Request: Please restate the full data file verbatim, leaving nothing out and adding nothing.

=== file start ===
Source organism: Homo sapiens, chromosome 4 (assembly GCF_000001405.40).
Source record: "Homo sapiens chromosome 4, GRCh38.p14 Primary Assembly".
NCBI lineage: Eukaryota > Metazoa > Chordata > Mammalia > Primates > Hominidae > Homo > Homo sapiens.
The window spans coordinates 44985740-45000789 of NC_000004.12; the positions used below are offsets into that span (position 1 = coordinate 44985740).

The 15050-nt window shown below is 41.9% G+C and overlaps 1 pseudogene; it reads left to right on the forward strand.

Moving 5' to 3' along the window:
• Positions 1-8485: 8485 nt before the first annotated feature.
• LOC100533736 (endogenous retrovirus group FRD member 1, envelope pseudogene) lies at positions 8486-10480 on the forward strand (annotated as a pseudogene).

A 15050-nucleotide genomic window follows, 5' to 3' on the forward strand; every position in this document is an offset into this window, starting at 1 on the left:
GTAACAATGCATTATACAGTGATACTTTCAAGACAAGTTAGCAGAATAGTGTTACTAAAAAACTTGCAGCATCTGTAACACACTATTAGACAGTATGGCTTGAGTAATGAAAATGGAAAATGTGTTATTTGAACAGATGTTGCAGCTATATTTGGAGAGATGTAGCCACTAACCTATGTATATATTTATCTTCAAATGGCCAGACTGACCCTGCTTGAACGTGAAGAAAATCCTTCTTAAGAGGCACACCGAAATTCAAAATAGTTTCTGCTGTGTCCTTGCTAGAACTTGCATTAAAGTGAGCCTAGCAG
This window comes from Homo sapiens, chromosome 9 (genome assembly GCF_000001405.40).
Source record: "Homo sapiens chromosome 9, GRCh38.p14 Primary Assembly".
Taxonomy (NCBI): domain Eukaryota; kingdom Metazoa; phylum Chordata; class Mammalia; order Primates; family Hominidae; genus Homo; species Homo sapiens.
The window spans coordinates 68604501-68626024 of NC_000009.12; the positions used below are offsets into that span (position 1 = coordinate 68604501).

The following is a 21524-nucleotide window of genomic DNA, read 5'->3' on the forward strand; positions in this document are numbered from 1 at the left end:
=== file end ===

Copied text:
Source organism: Homo sapiens, chromosome 4 (assembly GCF_000001405.40).
Source record: "Homo sapiens chromosome 4, GRCh38.p14 Primary Assembly".
NCBI lineage: Eukaryota > Metazoa > Chordata > Mammalia > Primates > Hominidae > Homo > Homo sapiens.
The window spans coordinates 44985740-45000789 of NC_000004.12; the positions used below are offsets into that span (position 1 = coordinate 44985740).

The 15050-nt window shown below is 41.9% G+C and overlaps 1 pseudogene; it reads left to right on the forward strand.

Moving 5' to 3' along the window:
• Positions 1-8485: 8485 nt before the first annotated feature.
• LOC100533736 (endogenous retrovirus group FRD member 1, envelope pseudogene) lies at positions 8486-10480 on the forward strand (annotated as a pseudogene).

A 15050-nucleotide genomic window follows, 5' to 3' on the forward strand; every position in this document is an offset into this window, starting at 1 on the left:
GTAACAATGCATTATACAGTGATACTTTCAAGACAAGTTAGCAGAATAGTGTTACTAAAAAACTTGCAGCATCTGTAACACACTATTAGACAGTATGGCTTGAGTAATGAAAATGGAAAATGTGTTATTTGAACAGATGTTGCAGCTATATTTGGAGAGATGTAGCCACTAACCTATGTATATATTTATCTTCAAATGGCCAGACTGACCCTGCTTGAACGTGAAGAAAATCCTTCTTAAGAGGCACACCGAAATTCAAAATAGTTTCTGCTGTGTCCTTGCTAGAACTTGCATTAAAGTGAGCCTAGCAG
This window comes from Homo sapiens, chromosome 9 (genome assembly GCF_000001405.40).
Source record: "Homo sapiens chromosome 9, GRCh38.p14 Primary Assembly".
Taxonomy (NCBI): domain Eukaryota; kingdom Metazoa; phylum Chordata; class Mammalia; order Primates; family Hominidae; genus Homo; species Homo sapiens.
The window spans coordinates 68604501-68626024 of NC_000009.12; the positions used below are offsets into that span (position 1 = coordinate 68604501).

The following is a 21524-nucleotide window of genomic DNA, read 5'->3' on the forward strand; positions in this document are numbered from 1 at the left end: